Ira Lacher explains the difference between opposing the Netanyahu government’s policies and opposing Israel’s right to exist. -promoted by Laura Belin
There will be controversy.
There will be arguments.
There will be accusations.
There will be widening of rifts.
What there won’t be will be honest dialogue.
In Sunday’s New York Times, op-ed columnist Michelle Alexander wrote what some will see as a scathing critique of Israel, America’s attitude toward its policies regarding Palestinians living within its control, and, some will say, by inference, of America’s Jews, many of whom overwhelmingly support the ultra-right-wing government of Prime Minister Benjamin Netanyahu.
Read the piece for yourself, and judge whether it is possible to be anti-Netanyahu and not anti-Semitic (I believe it is possible), or to be anti-Israel as a whole, as this column appears to be, and not anti-Semitic. (I believe that is less possible.)
I am a member of J Street, an American lobbying group that opposes the policies of the Netanyahu government while being staunchly pro-Israel. I believe you can separate the two, just as you can be pro-American and anti-Trump.
Let me be clear: History has proved the necessity of a haven for the Jewish people; especially within the last 150 years of Russian pogroms, the Dreyfuss affair, which galvanized Zionism’s founder, Theodor Herzl; and the horror of the Holocaust. And given the rising tide of worldwide Jew hatred, in Europe as well as America, it is just as necessary today.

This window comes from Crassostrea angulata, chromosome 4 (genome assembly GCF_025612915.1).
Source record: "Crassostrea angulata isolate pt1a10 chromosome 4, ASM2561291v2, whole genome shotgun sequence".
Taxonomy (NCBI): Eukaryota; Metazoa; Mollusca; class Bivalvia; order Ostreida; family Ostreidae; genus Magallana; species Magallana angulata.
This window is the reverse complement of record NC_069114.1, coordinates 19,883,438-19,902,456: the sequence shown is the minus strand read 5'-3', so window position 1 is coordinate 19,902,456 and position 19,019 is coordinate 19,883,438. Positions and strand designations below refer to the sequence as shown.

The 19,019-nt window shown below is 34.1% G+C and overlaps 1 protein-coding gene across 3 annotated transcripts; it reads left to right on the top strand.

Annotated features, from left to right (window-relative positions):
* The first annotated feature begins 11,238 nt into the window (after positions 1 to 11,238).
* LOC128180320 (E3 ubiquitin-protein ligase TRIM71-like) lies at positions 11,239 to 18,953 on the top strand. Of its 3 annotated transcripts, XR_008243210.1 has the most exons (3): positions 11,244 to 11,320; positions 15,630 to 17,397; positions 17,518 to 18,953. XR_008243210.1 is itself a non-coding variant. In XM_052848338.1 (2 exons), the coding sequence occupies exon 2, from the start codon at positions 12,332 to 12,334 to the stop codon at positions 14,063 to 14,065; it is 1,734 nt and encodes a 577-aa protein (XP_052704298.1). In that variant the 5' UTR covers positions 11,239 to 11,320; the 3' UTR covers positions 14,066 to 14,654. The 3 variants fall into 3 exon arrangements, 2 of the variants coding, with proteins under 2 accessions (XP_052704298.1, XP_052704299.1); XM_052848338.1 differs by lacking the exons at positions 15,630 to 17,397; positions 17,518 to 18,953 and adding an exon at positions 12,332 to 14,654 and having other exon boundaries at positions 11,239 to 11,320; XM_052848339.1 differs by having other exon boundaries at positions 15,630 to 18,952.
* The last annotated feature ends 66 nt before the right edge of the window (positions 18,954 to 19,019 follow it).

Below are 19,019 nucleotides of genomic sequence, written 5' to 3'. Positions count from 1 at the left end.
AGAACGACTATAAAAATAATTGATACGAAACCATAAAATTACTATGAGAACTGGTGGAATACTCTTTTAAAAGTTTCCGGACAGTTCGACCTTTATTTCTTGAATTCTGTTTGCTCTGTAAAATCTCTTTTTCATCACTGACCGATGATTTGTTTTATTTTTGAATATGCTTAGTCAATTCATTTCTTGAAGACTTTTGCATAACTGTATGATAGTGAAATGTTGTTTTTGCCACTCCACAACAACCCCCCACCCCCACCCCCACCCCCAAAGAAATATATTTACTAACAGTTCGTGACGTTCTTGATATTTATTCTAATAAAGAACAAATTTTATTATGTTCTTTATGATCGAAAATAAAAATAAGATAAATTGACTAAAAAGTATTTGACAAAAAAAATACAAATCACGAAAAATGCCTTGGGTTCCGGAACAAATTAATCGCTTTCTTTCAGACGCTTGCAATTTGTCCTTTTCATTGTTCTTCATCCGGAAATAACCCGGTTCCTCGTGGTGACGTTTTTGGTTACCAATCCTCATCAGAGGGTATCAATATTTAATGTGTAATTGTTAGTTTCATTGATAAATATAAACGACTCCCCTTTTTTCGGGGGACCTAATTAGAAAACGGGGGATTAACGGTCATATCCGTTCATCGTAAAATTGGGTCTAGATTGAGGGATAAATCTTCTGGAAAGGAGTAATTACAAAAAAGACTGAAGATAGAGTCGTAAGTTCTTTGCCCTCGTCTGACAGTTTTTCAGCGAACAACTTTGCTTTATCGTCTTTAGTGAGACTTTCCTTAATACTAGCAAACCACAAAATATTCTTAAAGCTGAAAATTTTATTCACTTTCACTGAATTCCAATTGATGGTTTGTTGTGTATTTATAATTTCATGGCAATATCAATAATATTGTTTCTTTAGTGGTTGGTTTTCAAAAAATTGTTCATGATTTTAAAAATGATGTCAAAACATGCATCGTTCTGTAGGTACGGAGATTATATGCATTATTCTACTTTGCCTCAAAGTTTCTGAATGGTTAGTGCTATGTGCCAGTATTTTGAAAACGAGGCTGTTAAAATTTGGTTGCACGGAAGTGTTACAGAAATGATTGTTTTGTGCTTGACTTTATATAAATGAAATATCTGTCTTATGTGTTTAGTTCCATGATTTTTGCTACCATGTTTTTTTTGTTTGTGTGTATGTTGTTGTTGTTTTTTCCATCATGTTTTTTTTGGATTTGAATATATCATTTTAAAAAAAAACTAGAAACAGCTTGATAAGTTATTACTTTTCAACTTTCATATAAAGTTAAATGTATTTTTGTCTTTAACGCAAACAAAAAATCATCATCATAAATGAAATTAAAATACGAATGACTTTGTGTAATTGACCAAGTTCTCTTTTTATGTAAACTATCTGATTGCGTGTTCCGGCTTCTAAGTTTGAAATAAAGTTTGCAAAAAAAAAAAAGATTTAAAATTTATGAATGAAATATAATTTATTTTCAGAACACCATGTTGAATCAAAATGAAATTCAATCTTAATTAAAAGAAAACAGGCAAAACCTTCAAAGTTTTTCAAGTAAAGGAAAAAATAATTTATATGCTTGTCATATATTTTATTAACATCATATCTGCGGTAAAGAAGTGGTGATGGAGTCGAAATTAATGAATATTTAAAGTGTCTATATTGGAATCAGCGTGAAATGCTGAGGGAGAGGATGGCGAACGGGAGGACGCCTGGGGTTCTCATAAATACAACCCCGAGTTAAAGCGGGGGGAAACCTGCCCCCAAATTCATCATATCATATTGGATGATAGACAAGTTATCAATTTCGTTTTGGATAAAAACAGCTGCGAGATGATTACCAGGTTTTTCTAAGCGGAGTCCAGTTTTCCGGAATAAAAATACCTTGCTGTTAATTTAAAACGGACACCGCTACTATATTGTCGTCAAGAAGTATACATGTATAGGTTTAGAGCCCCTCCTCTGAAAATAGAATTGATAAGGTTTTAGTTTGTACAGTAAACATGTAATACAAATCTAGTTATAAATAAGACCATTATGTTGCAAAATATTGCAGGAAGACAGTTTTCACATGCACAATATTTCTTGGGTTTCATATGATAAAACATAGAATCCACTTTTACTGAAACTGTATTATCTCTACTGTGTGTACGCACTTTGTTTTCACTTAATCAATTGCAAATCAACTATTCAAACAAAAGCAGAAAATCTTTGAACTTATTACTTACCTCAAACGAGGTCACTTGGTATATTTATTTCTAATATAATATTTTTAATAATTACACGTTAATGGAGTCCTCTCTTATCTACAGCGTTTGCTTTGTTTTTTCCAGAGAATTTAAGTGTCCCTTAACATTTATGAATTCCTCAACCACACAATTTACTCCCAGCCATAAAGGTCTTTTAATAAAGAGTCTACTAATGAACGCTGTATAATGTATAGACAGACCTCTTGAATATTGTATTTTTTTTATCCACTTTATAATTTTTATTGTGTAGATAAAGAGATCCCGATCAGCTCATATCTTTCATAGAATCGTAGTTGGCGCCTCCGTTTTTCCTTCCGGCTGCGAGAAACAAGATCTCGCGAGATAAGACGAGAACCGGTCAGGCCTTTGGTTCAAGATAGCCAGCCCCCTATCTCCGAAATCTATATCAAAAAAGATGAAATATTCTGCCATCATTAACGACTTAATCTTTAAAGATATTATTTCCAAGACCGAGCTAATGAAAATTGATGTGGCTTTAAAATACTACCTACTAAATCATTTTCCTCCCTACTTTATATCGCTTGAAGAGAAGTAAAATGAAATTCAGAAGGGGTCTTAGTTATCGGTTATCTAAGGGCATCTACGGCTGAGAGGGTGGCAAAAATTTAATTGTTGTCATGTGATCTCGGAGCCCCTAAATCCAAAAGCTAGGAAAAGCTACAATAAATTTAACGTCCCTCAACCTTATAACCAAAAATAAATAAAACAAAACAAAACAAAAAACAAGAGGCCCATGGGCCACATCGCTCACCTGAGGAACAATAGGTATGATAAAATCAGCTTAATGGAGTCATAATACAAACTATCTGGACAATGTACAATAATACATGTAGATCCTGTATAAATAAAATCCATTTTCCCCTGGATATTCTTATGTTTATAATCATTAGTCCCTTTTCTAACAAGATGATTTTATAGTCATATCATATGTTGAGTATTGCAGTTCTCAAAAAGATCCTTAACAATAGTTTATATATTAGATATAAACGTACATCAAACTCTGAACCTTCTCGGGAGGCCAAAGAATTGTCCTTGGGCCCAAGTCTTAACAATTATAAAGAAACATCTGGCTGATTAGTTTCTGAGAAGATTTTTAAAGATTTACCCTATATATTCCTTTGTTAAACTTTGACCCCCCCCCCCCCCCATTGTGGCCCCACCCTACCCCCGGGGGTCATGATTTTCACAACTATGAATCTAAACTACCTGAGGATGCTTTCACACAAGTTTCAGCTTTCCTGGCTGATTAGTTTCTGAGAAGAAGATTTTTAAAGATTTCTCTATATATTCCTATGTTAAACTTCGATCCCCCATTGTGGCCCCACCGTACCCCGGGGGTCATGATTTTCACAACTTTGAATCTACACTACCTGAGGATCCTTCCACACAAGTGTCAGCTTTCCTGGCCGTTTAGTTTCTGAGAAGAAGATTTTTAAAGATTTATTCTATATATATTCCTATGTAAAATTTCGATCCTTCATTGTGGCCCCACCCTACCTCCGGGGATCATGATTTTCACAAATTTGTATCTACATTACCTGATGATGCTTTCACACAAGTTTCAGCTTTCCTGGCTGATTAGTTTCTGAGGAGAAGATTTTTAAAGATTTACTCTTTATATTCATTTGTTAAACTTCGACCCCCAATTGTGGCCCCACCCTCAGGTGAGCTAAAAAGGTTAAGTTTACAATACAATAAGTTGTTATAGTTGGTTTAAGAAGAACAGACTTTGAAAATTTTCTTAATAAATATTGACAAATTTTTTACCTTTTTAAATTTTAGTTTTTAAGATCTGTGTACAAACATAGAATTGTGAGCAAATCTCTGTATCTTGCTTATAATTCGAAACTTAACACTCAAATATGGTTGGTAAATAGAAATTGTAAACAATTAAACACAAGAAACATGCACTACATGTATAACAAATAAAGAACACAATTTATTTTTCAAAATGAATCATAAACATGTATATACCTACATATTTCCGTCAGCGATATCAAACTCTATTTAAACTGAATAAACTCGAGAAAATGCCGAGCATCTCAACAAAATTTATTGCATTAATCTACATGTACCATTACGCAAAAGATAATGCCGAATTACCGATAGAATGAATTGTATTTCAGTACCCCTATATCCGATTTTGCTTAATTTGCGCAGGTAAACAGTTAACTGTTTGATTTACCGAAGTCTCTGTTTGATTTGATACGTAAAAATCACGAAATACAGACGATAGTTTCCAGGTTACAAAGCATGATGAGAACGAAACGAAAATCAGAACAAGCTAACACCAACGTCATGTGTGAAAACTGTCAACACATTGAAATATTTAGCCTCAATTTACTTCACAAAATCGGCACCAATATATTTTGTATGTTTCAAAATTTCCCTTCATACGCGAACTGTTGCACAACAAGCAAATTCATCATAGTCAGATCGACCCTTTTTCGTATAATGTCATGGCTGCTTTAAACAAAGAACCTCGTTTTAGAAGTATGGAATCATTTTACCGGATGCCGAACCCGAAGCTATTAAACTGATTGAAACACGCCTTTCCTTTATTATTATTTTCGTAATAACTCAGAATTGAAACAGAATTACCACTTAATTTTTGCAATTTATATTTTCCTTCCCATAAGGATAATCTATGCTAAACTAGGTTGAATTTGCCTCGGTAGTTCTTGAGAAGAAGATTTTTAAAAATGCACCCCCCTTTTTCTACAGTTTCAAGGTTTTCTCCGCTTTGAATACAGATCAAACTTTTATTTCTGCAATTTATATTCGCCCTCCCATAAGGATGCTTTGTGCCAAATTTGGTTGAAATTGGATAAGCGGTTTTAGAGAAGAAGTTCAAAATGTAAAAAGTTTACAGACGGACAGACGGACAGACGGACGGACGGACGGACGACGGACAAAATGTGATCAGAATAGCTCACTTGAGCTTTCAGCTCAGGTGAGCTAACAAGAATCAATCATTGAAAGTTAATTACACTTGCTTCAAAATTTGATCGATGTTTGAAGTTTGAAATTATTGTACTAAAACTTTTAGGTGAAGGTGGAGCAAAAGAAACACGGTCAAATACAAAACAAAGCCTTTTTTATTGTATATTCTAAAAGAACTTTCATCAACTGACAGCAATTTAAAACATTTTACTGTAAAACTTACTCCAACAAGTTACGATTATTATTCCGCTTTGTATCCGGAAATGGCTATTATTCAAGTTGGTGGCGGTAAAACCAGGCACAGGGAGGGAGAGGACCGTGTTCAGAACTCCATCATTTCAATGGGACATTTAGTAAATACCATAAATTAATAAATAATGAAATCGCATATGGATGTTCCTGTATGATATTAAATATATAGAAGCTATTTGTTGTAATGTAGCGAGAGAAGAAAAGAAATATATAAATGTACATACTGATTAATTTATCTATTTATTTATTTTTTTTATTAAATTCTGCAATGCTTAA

So, yes, to oppose Israel on principle is to be anti-Semitic.
What’s the difference between being anti-Netanyahu and anti-Israel?
When you speak out or protest increased Jewish settlements in the West Bank, the Israeli military’s use of excessive force against Palestinian demonstrators, and odious segregation, you are being anti-Netanyahu. But when you evoke terms such as “McCarthyite” and “blacklist,” as Alexander does … when you mention injustices against Palestinians but fail to note how organizations, such as Hamas, and nations, such as Iran, publicly call for eliminating the Jewish presence from the Middle East, you are being anti-Israel.
Israel and its Jewish population have been under siege since the Arab nations rejected the United Nations’ 1948 vote to divide British Palestine into Jewish and Arab states and instead vowed to crush the Jews by military force. Israelis have been targeted for attacks by state-sponsored suicide bombers and other terrorists. By state-sponsored rockets from Gaza. By Scud attacks from Iraq.
Israeli governments preceding Netanyahu’s have determined that to survive, Israel must be constantly on domestic and military alert. More than once, government and military leaders have turned this vigilance into paranoia. But anyone who has not lived in such a society cannot know where the line between them is or the necessity to cross it when the nation’s survival is at stake.
And make no mistake: The survival of Israel is tantamount to the survival of the Jewish people. “Never again” is not just a slogan.
So, read Ms. Alexander’s op-ed. Demand that the Israeli government treat all its peoples with dignity and respect. Demand equality. Demand justice.
But demand that Am Yisrael Chai — that the nation of Israel live. Because the alternative is annihilation.